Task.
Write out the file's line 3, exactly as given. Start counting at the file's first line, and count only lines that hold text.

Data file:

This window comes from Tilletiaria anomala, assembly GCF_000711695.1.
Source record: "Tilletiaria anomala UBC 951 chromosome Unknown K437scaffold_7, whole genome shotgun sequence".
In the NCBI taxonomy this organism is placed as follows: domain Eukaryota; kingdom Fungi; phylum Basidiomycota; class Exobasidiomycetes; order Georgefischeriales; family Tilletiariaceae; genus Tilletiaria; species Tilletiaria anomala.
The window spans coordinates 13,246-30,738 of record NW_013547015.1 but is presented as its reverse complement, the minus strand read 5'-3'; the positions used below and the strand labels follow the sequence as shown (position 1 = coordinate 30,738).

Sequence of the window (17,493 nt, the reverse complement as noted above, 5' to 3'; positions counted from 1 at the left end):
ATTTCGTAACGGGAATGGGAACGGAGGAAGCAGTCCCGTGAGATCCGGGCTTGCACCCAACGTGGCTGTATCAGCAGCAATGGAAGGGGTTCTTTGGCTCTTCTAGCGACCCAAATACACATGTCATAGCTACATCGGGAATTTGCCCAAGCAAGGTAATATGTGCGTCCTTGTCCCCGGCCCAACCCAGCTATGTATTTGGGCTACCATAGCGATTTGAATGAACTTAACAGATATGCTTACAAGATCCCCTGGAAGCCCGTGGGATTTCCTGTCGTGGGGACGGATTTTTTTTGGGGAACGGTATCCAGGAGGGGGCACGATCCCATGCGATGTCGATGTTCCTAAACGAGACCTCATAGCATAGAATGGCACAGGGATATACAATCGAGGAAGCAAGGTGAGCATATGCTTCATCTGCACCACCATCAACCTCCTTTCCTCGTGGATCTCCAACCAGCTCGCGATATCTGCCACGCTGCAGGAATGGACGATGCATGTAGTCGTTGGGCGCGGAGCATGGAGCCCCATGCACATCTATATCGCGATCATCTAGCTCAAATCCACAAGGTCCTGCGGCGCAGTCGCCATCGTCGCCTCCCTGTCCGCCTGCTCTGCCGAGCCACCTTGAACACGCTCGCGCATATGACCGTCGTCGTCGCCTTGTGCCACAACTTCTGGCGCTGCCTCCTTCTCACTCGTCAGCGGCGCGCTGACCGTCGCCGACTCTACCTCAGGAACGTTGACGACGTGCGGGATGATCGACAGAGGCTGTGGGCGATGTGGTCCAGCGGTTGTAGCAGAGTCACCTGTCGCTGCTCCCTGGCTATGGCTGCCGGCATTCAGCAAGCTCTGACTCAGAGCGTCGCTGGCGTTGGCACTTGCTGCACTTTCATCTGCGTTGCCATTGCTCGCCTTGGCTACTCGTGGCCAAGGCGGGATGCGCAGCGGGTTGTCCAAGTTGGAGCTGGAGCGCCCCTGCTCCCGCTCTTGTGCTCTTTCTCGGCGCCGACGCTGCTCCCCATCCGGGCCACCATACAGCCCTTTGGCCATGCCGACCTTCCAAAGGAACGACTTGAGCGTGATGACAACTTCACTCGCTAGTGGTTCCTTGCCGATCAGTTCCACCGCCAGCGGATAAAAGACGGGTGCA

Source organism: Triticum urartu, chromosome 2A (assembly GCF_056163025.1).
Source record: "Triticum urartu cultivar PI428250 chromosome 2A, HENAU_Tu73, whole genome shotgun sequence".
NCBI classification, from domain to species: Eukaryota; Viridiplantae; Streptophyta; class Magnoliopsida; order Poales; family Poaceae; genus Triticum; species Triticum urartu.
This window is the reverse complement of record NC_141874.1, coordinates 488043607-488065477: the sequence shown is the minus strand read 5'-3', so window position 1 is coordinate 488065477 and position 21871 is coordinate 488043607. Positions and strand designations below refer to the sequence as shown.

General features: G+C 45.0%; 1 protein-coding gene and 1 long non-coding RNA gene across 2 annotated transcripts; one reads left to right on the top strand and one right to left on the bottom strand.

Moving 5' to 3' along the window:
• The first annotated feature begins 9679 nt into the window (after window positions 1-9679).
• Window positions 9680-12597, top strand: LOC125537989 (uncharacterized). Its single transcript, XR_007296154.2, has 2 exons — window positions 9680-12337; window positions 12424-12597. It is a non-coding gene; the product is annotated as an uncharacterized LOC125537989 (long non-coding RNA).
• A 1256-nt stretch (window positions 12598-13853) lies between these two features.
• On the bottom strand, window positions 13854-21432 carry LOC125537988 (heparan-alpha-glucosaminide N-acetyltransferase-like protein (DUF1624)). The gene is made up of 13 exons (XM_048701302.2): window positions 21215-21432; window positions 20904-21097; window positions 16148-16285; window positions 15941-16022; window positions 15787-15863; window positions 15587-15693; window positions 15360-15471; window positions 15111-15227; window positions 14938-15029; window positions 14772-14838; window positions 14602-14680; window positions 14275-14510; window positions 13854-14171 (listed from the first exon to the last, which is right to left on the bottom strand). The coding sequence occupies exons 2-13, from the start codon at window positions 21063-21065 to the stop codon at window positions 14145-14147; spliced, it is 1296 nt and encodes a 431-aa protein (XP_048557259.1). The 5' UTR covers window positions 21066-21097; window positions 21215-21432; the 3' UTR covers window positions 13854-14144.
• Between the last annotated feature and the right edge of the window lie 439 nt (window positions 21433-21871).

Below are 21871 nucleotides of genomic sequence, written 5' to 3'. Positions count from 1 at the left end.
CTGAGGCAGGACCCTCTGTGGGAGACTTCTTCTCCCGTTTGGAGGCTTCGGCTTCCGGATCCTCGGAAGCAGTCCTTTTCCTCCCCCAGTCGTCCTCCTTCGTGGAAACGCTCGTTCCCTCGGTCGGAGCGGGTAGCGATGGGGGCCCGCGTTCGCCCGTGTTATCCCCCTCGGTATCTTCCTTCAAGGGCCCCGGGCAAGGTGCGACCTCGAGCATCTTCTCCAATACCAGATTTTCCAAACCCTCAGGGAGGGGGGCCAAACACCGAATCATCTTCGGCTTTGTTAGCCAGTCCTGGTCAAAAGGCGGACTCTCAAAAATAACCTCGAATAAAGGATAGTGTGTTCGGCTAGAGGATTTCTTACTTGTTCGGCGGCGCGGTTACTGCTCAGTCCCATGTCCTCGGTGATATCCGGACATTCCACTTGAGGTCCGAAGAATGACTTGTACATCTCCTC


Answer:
In the NCBI taxonomy this organism is placed as follows: domain Eukaryota; kingdom Fungi; phylum Basidiomycota; class Exobasidiomycetes; order Georgefischeriales; family Tilletiariaceae; genus Tilletiaria; species Tilletiaria anomala.